posted by Witty at 9:45 AM on August 28, 2002


Personally, if the Govt. to make actual working battle suits from some comic that I made, I would think that was really cool. And I don't it's really going to hurt marketing of the comic ("my shit's so cool, the govt wants to make it for REAL!"). But as far as MIT using his images for their presentation without permission, I'd say he has a case.
posted by stifford at 9:56 AM on August 28, 2002


Holy shit, I went to church with this guy, Raymond Lai. We used to call his brother (whose name is Ben) Ben Gay... 'cause hey, it's pretty funny when you're 12 :). These are the guys responsible (inspiration, not "putting a good word") for getting my brother into the illustration business. My brother's now workin' for Insomniac Games (the site's an abomination in terms of usability), creators of the Spyro the Dragon videogames.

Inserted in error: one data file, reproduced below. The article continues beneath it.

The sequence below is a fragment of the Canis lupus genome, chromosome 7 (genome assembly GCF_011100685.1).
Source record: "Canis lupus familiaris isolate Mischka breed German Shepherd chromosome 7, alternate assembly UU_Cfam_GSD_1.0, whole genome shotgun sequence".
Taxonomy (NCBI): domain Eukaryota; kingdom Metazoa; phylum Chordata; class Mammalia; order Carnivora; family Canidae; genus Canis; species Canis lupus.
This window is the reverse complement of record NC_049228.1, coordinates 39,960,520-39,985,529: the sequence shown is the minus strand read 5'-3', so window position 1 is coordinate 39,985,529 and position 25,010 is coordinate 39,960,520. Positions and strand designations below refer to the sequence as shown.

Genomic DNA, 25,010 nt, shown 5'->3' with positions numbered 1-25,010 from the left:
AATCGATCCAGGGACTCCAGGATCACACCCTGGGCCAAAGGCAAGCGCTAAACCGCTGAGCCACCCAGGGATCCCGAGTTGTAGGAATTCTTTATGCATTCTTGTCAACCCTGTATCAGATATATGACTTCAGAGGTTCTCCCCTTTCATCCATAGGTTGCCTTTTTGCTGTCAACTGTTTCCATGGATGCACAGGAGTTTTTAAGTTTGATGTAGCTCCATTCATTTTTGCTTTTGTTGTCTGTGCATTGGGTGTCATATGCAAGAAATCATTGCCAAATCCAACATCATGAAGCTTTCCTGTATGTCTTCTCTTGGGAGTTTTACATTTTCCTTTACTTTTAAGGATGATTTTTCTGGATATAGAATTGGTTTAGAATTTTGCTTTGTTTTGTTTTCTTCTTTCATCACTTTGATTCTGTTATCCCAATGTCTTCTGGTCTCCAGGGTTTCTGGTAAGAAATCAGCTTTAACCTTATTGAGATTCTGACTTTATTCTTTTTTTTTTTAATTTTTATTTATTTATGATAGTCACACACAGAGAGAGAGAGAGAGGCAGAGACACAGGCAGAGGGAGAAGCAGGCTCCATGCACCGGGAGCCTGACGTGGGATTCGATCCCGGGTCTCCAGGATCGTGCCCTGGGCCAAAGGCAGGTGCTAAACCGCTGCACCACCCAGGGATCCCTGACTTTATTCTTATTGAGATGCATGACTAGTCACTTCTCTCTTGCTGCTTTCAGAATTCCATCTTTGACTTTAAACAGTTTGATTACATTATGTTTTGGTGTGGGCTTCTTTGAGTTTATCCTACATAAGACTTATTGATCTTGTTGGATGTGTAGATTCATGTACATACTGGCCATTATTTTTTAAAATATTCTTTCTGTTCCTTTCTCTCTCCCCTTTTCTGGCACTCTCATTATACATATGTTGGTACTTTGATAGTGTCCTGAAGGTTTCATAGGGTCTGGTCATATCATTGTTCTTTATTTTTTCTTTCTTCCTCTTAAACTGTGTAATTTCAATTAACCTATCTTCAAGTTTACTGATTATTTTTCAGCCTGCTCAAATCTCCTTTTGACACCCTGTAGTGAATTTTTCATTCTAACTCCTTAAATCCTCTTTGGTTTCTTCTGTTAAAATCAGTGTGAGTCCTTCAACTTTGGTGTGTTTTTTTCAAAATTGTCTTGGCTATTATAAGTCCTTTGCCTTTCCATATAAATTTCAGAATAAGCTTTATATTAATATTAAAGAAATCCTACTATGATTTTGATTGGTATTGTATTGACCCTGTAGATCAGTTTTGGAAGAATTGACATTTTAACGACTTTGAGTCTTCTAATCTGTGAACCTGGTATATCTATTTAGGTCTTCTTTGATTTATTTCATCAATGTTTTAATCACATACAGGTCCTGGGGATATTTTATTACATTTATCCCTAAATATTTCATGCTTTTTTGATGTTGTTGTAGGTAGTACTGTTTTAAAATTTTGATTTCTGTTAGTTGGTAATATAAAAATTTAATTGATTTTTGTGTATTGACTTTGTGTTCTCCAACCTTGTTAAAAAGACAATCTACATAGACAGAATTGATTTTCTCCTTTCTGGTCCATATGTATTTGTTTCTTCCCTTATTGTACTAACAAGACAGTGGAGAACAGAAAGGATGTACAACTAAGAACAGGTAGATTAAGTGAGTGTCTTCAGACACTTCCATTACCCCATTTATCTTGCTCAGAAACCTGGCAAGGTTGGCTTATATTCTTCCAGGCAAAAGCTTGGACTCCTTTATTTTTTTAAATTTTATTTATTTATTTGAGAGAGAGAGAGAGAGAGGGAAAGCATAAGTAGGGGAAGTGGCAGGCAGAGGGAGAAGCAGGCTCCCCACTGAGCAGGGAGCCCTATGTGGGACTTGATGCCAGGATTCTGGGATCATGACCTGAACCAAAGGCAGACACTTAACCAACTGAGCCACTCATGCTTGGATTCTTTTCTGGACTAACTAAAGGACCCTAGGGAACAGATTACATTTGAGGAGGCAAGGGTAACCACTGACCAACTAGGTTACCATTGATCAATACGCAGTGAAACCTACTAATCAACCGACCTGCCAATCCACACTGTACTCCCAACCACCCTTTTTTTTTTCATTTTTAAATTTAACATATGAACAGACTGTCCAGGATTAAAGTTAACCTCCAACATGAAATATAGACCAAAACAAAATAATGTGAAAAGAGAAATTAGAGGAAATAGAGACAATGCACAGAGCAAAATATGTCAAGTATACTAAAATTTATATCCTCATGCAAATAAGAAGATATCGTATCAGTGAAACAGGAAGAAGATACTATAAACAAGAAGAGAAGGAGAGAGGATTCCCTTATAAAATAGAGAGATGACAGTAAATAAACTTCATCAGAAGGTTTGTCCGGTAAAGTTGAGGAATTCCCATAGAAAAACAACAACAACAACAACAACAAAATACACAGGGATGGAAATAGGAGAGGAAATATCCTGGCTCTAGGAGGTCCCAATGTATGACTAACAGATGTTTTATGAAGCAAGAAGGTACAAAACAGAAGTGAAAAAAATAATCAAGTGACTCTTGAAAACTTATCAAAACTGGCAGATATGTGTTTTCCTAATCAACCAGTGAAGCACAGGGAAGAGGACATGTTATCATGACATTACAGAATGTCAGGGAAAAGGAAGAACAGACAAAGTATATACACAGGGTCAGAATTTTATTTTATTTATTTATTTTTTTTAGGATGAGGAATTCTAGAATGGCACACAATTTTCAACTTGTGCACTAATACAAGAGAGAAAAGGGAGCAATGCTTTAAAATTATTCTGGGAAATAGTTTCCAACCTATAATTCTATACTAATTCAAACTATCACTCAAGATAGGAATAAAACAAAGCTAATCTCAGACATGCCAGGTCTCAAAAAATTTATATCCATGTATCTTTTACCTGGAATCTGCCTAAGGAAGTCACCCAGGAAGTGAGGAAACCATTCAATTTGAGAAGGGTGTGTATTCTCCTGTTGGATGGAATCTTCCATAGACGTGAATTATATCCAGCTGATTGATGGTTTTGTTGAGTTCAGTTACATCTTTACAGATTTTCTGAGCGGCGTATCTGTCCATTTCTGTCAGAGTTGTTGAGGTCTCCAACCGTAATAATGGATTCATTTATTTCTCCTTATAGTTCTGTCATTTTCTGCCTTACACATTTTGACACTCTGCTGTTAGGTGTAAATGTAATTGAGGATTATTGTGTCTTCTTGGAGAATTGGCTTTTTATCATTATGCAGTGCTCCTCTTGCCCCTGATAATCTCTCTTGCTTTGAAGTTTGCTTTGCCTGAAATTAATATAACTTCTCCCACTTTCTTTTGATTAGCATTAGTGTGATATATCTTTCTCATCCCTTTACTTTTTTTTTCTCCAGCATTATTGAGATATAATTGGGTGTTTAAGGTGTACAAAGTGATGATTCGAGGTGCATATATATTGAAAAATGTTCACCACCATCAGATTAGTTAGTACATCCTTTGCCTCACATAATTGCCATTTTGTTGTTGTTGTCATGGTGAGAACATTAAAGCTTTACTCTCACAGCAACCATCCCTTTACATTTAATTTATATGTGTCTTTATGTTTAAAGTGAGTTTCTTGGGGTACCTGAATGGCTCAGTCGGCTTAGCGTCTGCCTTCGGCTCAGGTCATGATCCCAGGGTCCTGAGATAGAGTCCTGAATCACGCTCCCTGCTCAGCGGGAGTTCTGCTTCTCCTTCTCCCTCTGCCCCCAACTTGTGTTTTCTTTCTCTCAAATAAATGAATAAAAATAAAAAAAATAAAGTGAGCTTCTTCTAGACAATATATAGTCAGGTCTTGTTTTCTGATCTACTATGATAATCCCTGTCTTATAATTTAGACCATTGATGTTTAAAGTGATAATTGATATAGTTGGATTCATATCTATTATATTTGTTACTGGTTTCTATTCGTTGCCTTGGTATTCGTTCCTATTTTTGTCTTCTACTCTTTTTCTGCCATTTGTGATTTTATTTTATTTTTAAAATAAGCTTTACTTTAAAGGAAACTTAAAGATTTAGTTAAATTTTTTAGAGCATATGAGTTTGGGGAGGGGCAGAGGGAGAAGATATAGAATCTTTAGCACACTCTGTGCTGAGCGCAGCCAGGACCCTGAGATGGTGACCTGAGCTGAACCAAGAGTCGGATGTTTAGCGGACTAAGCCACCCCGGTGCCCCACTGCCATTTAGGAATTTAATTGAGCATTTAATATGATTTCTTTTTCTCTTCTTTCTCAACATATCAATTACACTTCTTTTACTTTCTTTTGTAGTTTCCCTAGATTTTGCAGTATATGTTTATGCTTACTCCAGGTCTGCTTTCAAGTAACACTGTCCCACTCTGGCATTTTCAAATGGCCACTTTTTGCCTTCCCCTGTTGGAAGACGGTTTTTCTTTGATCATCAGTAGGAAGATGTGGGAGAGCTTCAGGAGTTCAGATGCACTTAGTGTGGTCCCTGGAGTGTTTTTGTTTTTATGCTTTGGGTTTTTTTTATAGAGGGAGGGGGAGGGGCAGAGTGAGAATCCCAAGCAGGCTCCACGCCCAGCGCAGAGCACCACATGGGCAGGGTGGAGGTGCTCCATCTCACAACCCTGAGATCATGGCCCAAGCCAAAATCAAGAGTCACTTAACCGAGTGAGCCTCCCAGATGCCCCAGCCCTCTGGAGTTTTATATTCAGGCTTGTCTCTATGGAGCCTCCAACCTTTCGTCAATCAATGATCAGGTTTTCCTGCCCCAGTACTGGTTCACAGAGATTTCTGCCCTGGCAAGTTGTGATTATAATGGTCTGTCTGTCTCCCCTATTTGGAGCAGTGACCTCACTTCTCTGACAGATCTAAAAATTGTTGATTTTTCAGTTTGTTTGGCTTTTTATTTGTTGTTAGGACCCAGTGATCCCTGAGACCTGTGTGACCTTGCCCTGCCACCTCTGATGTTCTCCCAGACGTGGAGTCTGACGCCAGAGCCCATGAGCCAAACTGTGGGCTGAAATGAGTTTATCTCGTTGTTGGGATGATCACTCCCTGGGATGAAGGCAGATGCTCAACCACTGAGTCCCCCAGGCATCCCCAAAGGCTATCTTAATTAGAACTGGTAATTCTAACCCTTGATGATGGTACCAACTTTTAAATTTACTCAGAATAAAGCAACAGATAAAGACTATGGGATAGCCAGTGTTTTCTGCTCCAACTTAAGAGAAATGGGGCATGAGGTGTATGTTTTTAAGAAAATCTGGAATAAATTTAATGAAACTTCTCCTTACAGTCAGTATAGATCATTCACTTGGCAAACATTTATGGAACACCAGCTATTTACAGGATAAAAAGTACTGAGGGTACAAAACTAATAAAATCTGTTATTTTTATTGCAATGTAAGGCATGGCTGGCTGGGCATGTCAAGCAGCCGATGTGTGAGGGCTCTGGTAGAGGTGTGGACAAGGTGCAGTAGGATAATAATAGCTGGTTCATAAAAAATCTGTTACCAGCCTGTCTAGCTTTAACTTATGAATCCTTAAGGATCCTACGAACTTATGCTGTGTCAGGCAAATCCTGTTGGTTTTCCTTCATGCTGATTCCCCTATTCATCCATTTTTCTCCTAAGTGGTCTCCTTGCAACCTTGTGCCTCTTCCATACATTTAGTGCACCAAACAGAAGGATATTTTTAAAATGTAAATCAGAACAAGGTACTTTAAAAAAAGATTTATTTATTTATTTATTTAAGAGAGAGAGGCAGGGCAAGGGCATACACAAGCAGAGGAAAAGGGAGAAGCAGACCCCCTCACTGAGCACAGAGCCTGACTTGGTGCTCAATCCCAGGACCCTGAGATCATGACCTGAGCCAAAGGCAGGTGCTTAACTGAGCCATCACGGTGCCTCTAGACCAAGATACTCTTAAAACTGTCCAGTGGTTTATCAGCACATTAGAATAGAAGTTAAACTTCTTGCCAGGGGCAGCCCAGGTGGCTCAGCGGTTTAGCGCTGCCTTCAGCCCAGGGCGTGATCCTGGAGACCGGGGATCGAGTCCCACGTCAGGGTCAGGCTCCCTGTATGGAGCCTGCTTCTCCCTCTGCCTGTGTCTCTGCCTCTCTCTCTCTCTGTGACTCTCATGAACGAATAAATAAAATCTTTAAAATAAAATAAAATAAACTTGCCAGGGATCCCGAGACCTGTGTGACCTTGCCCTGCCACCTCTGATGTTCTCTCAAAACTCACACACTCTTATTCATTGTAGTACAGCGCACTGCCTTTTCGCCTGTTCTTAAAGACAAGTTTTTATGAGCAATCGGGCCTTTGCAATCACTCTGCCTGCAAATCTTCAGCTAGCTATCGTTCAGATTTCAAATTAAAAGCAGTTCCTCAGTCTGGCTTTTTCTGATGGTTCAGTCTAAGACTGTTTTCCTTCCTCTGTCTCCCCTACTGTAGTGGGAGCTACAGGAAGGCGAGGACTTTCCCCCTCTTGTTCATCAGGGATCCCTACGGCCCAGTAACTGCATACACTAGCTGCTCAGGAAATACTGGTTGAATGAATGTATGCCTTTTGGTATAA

posted by freakystyley at 10:02 AM on August 28, 2002


Sue. Their. Fucking. Pants. Off.
posted by zekinskia at 10:11 AM on August 28, 2002


oh whatever... MIT probably should pay a licensing fee, but the assertion that they got the grant because of some picture is absurd, and i would've never heard of this comic if they hadn't borrowed the image.
posted by techgnollogic at 10:14 AM on August 28, 2002


So this means the soldier body armor is based on better science than missile defense?
posted by nofundy at 10:19 AM on August 28, 2002


Of course, Horizon Comics didn't exactly create the concept of a power-suited female warrior...
posted by Slithy_Tove at 10:33 AM on August 28, 2002


This is so silly. The soldier of the future won't be some tall, super muscled, chesty woman in skin tight lycra with enormous breasts.